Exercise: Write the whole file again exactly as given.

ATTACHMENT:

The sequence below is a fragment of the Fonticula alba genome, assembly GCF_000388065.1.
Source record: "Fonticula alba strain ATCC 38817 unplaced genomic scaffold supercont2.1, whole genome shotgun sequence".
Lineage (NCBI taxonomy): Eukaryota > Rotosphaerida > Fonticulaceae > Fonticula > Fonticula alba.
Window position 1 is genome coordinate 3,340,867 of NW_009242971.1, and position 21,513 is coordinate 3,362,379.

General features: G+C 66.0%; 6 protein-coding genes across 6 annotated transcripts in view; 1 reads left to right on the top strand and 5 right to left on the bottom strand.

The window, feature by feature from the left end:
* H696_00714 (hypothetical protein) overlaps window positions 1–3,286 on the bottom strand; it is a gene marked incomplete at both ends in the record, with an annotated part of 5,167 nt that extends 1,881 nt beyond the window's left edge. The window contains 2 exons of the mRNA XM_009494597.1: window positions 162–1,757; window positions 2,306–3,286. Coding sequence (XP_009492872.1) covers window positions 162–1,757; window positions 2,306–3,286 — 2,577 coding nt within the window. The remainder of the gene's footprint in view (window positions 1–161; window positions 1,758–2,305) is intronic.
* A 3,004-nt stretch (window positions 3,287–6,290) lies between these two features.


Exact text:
The sequence below is a fragment of the Fonticula alba genome, assembly GCF_000388065.1.
Source record: "Fonticula alba strain ATCC 38817 unplaced genomic scaffold supercont2.1, whole genome shotgun sequence".
Lineage (NCBI taxonomy): Eukaryota > Rotosphaerida > Fonticulaceae > Fonticula > Fonticula alba.
Window position 1 is genome coordinate 3,340,867 of NW_009242971.1, and position 21,513 is coordinate 3,362,379.

General features: G+C 66.0%; 6 protein-coding genes across 6 annotated transcripts in view; 1 reads left to right on the top strand and 5 right to left on the bottom strand.

The window, feature by feature from the left end:
* H696_00714 (hypothetical protein) overlaps window positions 1–3,286 on the bottom strand; it is a gene marked incomplete at both ends in the record, with an annotated part of 5,167 nt that extends 1,881 nt beyond the window's left edge. The window contains 2 exons of the mRNA XM_009494597.1: window positions 162–1,757; window positions 2,306–3,286. Coding sequence (XP_009492872.1) covers window positions 162–1,757; window positions 2,306–3,286 — 2,577 coding nt within the window. The remainder of the gene's footprint in view (window positions 1–161; window positions 1,758–2,305) is intronic.
* A 3,004-nt stretch (window positions 3,287–6,290) lies between these two features.